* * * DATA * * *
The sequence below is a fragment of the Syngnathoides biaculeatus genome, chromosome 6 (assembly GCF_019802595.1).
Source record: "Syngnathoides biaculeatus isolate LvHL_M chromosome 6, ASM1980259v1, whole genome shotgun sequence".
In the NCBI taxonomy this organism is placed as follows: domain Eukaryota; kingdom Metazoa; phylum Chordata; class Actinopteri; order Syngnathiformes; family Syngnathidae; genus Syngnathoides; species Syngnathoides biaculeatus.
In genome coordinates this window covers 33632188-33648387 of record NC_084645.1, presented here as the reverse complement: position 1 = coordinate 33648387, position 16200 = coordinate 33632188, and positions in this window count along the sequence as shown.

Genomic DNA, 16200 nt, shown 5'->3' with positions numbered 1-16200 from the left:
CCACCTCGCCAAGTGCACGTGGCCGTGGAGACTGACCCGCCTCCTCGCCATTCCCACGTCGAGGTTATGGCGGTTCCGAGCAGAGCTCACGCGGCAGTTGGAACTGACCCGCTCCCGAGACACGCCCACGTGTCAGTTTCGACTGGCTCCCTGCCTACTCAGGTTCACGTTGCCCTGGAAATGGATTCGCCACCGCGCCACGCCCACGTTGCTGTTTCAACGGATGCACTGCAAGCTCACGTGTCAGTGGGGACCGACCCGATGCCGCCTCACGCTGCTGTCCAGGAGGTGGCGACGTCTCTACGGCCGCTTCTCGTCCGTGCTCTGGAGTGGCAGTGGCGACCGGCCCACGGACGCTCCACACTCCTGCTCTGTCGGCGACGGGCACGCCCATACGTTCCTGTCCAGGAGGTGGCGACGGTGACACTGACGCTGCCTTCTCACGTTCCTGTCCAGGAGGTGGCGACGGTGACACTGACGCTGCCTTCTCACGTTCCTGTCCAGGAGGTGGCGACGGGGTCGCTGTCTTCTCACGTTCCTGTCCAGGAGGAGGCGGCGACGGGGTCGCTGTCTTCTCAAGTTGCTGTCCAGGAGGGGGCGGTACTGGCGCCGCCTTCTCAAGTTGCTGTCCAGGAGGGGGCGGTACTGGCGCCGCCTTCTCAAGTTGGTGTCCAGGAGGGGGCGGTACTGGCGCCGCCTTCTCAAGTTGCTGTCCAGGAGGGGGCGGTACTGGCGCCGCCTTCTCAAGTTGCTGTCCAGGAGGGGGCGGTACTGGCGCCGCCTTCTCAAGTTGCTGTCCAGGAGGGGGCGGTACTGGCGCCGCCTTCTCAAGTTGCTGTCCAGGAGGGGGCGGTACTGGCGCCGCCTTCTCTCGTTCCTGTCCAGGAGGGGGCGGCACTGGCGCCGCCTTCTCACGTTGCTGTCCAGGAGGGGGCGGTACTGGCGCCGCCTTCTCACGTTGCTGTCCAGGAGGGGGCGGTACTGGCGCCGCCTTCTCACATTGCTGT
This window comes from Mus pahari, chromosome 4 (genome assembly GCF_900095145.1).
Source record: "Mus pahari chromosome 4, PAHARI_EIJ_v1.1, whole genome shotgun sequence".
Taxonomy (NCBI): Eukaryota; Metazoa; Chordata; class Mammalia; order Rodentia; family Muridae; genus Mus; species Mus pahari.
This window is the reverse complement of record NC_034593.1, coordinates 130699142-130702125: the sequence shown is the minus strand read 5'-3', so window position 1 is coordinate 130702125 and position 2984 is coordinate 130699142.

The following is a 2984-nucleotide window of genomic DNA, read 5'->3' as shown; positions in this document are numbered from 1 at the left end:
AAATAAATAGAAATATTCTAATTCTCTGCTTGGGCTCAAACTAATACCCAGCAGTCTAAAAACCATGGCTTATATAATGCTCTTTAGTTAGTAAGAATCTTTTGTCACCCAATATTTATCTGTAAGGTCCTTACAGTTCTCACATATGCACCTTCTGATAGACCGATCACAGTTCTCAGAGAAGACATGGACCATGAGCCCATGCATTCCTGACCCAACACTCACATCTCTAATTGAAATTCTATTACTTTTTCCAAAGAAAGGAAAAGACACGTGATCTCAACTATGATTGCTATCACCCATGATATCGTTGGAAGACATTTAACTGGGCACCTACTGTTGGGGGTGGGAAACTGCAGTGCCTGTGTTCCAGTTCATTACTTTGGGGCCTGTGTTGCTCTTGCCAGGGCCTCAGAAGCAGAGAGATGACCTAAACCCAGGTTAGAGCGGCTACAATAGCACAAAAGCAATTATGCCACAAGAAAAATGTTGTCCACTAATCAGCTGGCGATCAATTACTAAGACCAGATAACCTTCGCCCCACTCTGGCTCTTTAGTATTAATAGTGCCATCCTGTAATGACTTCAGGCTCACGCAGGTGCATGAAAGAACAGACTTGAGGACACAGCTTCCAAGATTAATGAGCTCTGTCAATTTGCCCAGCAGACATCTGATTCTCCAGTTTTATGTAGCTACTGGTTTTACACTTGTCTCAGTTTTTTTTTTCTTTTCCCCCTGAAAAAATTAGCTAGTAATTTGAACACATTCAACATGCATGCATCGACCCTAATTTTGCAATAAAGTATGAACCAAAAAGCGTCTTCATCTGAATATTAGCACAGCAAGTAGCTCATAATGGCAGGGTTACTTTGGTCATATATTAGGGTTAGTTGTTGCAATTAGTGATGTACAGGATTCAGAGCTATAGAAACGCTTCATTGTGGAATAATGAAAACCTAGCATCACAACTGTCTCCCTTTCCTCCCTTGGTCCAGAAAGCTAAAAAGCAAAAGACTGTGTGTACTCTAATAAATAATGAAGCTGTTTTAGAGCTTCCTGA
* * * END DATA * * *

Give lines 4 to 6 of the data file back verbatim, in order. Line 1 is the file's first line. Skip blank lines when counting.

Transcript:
In genome coordinates this window covers 33632188-33648387 of record NC_084645.1, presented here as the reverse complement: position 1 = coordinate 33648387, position 16200 = coordinate 33632188, and positions in this window count along the sequence as shown.

Genomic DNA, 16200 nt, shown 5'->3' with positions numbered 1-16200 from the left:
CCACCTCGCCAAGTGCACGTGGCCGTGGAGACTGACCCGCCTCCTCGCCATTCCCACGTCGAGGTTATGGCGGTTCCGAGCAGAGCTCACGCGGCAGTTGGAACTGACCCGCTCCCGAGACACGCCCACGTGTCAGTTTCGACTGGCTCCCTGCCTACTCAGGTTCACGTTGCCCTGGAAATGGATTCGCCACCGCGCCACGCCCACGTTGCTGTTTCAACGGATGCACTGCAAGCTCACGTGTCAGTGGGGACCGACCCGATGCCGCCTCACGCTGCTGTCCAGGAGGTGGCGACGTCTCTACGGCCGCTTCTCGTCCGTGCTCTGGAGTGGCAGTGGCGACCGGCCCACGGACGCTCCACACTCCTGCTCTGTCGGCGACGGGCACGCCCATACGTTCCTGTCCAGGAGGTGGCGACGGTGACACTGACGCTGCCTTCTCACGTTCCTGTCCAGGAGGTGGCGACGGTGACACTGACGCTGCCTTCTCACGTTCCTGTCCAGGAGGTGGCGACGGGGTCGCTGTCTTCTCACGTTCCTGTCCAGGAGGAGGCGGCGACGGGGTCGCTGTCTTCTCAAGTTGCTGTCCAGGAGGGGGCGGTACTGGCGCCGCCTTCTCAAGTTGCTGTCCAGGAGGGGGCGGTACTGGCGCCGCCTTCTCAAGTTGGTGTCCAGGAGGGGGCGGTACTGGCGCCGCCTTCTCAAGTTGCTGTCCAGGAGGGGGCGGTACTGGCGCCGCCTTCTCAAGTTGCTGTCCAGGAGGGGGCGGTACTGGCGCCGCCTTCTCAAGTTGCTGTCCAGGAGGGGGCGGTACTGGCGCCGCCTTCTCAAGTTGCTGTCCAGGAGGGGGCGGTACTGGCGCCGCCTTCTCTCGTTCCTGTCCAGGAGGGGGCGGCACTGGCGCCGCCTTCTCACGTTGCTGTCCAGGAGGGGGCGGTACTGGCGCCGCCTTCTCACGTTGCTGTCCAGGAGGGGGCGGTACTGGCGCCGCCTTCTCACATTGCTGT